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May
04

Winchester VA established

By
When:
April 20, 2017 all-day
2017-04-20T00:00:00-04:00
2017-04-21T00:00:00-04:00
Where:
20 N Loudoun St
Winchester, VA 22601
USA

Click on OK on map.

Hover cursor over map for magnifying glass to appear.

Click on magnifying glass in bottom right corner

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Compiled, written by Jim Moyer 5/4/2017, 5/5/17, 5/7/17, 5/9/2017, 1/22/2019, 2/8/2019, 3/13/2019, 3/19/2019

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Winchester VA is

Founded March 9, 1744

Established  April 20, 1752

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As of this writing 5/7/2017 Apple Blossom festival is wrapping up, Scroll down to the section on “Fairs?”

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WHICH DATE IS IT?


1744 or 1752 ?

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Photo by Jim Moyer. Click on Photo to enlarge.

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Visitors will see Founded 1744 on the Welcome sign at Route  50 East,  Millwood Ave.

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Then, at the center of the town they see Established 1752 at both ends of the  Old Town Mall on Loudoun Street, pedestrian mall.

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This open air, walking only mall is on Loudoun Street whose north end is Piccadilly Street and whose south end is Cork. Street.

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Click on Photo to enlarge.

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Frederick County was created out of Orange County in 1738 but by 1744  there was enough development to have their own courthouse, which after a short time on James Wood‘s Glen Burnie, moved very close to where the 1840 Courthouse now stands.

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Source of photo: http://oldtownwinchesterva.com/

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CHRONOLOGY OF

“FOUNDING”  AND  “ESTABLISHED”  DATES


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Garland Quarles detailed a good chronology of Winchester’s origins in 1952, “Streets of Winchester,” later re-published by the Winchester Frederick County Historical Society in a 1996 book, titled, “Winchester Virginia, Streets, Churches, Schools,”  pages 39-45.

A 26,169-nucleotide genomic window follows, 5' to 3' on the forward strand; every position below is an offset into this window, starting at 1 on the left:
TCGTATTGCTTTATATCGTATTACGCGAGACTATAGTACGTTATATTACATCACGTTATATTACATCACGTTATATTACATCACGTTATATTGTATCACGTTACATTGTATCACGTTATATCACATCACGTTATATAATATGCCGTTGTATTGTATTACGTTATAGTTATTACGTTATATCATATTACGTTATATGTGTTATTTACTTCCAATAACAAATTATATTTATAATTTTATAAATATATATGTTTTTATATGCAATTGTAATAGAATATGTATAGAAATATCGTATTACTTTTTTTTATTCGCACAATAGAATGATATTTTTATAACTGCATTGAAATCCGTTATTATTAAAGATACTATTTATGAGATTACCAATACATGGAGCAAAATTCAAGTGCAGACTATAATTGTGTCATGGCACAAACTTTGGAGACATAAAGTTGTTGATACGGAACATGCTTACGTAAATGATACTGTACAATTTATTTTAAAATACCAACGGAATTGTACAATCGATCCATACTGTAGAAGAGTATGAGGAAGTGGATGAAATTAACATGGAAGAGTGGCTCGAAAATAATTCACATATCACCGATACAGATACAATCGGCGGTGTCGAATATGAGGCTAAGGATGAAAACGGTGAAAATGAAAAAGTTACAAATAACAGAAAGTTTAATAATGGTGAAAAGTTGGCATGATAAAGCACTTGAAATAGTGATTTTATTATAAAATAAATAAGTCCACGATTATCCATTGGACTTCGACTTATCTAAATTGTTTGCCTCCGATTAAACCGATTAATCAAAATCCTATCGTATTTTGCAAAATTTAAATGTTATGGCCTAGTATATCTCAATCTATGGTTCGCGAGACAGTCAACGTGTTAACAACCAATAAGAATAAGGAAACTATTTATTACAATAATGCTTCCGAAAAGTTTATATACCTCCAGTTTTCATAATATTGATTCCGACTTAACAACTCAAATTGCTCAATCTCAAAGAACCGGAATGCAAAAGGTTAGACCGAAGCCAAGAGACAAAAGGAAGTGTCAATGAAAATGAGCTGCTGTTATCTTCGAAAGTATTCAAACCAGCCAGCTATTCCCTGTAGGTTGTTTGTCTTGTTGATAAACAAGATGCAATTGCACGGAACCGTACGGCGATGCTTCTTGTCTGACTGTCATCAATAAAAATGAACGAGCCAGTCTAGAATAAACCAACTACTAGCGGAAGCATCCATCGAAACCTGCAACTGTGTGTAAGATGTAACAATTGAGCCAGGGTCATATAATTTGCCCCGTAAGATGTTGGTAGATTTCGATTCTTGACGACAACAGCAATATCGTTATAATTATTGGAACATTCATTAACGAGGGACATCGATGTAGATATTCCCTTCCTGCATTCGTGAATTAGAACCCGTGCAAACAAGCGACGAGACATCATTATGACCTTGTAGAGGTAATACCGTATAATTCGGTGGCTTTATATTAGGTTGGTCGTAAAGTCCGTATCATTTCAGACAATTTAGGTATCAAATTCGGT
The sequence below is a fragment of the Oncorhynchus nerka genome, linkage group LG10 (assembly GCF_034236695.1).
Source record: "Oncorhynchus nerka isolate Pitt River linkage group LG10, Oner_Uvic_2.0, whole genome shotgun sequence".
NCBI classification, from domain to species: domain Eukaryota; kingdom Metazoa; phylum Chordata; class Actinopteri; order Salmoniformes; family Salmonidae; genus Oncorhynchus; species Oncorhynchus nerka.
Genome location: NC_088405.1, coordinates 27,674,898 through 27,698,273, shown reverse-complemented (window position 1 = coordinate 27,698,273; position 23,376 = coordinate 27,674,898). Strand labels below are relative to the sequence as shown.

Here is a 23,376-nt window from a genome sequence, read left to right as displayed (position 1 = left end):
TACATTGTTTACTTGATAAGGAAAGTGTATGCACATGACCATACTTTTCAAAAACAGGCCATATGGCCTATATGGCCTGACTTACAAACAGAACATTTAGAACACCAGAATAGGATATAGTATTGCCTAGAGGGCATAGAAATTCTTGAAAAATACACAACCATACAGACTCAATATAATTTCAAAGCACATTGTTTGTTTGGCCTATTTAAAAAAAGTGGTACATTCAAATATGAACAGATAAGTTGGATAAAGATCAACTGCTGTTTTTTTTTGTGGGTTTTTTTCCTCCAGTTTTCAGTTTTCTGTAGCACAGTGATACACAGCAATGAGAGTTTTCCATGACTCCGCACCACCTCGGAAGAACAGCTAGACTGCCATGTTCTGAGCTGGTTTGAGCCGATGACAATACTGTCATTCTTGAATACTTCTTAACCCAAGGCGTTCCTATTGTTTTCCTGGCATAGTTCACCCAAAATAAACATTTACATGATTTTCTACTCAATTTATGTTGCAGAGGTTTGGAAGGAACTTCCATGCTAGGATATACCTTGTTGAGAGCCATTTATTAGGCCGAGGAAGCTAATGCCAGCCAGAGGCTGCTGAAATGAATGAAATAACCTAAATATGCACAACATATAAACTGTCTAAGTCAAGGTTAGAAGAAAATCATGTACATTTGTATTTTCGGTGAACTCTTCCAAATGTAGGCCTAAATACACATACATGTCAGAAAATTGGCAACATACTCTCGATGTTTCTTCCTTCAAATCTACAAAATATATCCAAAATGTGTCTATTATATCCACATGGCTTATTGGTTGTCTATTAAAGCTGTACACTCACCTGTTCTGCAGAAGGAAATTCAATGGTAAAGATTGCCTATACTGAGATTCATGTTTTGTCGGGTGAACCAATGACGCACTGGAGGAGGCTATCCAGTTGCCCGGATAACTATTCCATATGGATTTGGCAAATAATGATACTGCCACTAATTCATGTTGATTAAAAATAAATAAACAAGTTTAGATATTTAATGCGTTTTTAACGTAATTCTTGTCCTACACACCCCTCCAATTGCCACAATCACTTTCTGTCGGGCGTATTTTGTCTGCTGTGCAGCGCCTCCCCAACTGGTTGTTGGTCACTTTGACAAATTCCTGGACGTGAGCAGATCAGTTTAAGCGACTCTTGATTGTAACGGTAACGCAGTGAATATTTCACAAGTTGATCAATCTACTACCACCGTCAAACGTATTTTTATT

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1735

James Wood  states he secured a grant  of 1300 acres in 1735 on the branches of Opequon Creek from the Governor and Council of VA.  – p 39.

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1738

Frederick County was created in 1738

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1743

Five years later the first County Court session with officers was held on this date November 14, 1743.

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Other counties were created like this.  First the county would be created, then its first court session would occur years later after some development occurred.

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1744

In March 9, 1744, James Wood organized the town, not yet officially known as Winchester, but variously first as Opeckon and then as Frederick Town and then as Winchester.

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March 9, 1744

Quarles quotes James Wood: “laid off from the tract of land on which he now dwells at Opeckon.”  This “tract of land” comprises 26 lots.

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Twenty-four of the 26 numbered lots were conveyed to the Justices of the County with the understanding that “they or their assignes, shall within two years of the day of the sale of the said lots, build or cause to be built on each lot one house either framed work or squared logs, dovetailed, at least of the dimension 20 ft. by 16 ft.”  

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The other four unnumbered lots were reserved for public purposes, and on them were ultimately built the courthouse, the jail, the market house and the chapel of the established Church.